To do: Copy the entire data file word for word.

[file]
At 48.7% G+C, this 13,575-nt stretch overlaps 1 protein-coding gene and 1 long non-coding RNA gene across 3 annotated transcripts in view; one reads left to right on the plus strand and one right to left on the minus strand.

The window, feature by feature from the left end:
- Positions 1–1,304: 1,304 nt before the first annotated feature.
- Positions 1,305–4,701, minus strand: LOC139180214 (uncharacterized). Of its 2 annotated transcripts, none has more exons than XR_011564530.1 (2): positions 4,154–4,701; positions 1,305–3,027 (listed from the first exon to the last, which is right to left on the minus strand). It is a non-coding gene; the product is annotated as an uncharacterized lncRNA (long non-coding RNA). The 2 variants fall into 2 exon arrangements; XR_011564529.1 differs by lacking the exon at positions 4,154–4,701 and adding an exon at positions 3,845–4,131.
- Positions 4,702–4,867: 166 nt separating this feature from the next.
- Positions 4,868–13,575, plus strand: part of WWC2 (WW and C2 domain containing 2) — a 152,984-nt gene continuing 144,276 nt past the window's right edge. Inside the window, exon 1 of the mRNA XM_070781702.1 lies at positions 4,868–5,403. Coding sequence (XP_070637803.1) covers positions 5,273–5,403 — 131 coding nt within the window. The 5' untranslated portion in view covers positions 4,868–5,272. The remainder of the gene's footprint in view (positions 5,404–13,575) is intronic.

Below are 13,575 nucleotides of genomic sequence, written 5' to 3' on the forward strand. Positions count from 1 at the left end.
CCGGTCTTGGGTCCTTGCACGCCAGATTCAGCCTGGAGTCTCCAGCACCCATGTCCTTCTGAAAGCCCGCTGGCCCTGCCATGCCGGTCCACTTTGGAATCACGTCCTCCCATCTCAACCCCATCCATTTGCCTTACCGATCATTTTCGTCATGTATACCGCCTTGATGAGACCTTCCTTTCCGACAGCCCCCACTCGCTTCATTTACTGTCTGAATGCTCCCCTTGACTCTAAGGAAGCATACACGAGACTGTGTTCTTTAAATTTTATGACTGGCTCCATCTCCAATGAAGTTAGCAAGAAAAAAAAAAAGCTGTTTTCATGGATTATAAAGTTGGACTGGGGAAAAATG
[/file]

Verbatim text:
At 48.7% G+C, this 13,575-nt stretch overlaps 1 protein-coding gene and 1 long non-coding RNA gene across 3 annotated transcripts in view; one reads left to right on the plus strand and one right to left on the minus strand.

The window, feature by feature from the left end:
- Positions 1–1,304: 1,304 nt before the first annotated feature.
- Positions 1,305–4,701, minus strand: LOC139180214 (uncharacterized). Of its 2 annotated transcripts, none has more exons than XR_011564530.1 (2): positions 4,154–4,701; positions 1,305–3,027 (listed from the first exon to the last, which is right to left on the minus strand). It is a non-coding gene; the product is annotated as an uncharacterized lncRNA (long non-coding RNA). The 2 variants fall into 2 exon arrangements; XR_011564529.1 differs by lacking the exon at positions 4,154–4,701 and adding an exon at positions 3,845–4,131.
- Positions 4,702–4,867: 166 nt separating this feature from the next.
- Positions 4,868–13,575, plus strand: part of WWC2 (WW and C2 domain containing 2) — a 152,984-nt gene continuing 144,276 nt past the window's right edge. Inside the window, exon 1 of the mRNA XM_070781702.1 lies at positions 4,868–5,403. Coding sequence (XP_070637803.1) covers positions 5,273–5,403 — 131 coding nt within the window. The 5' untranslated portion in view covers positions 4,868–5,272. The remainder of the gene's footprint in view (positions 5,404–13,575) is intronic.

Below are 13,575 nucleotides of genomic sequence, written 5' to 3' on the forward strand. Positions count from 1 at the left end.
CCGGTCTTGGGTCCTTGCACGCCAGATTCAGCCTGGAGTCTCCAGCACCCATGTCCTTCTGAAAGCCCGCTGGCCCTGCCATGCCGGTCCACTTTGGAATCACGTCCTCCCATCTCAACCCCATCCATTTGCCTTACCGATCATTTTCGTCATGTATACCGCCTTGATGAGACCTTCCTTTCCGACAGCCCCCACTCGCTTCATTTACTGTCTGAATGCTCCCCTTGACTCTAAGGAAGCATACACGAGACTGTGTTCTTTAAATTTTATGACTGGCTCCATCTCCAATGAAGTTAGCAAGAAAAAAAAAAAGCTGTTTTCATGGATTATAAAGTTGGACTGGGGAAAAATG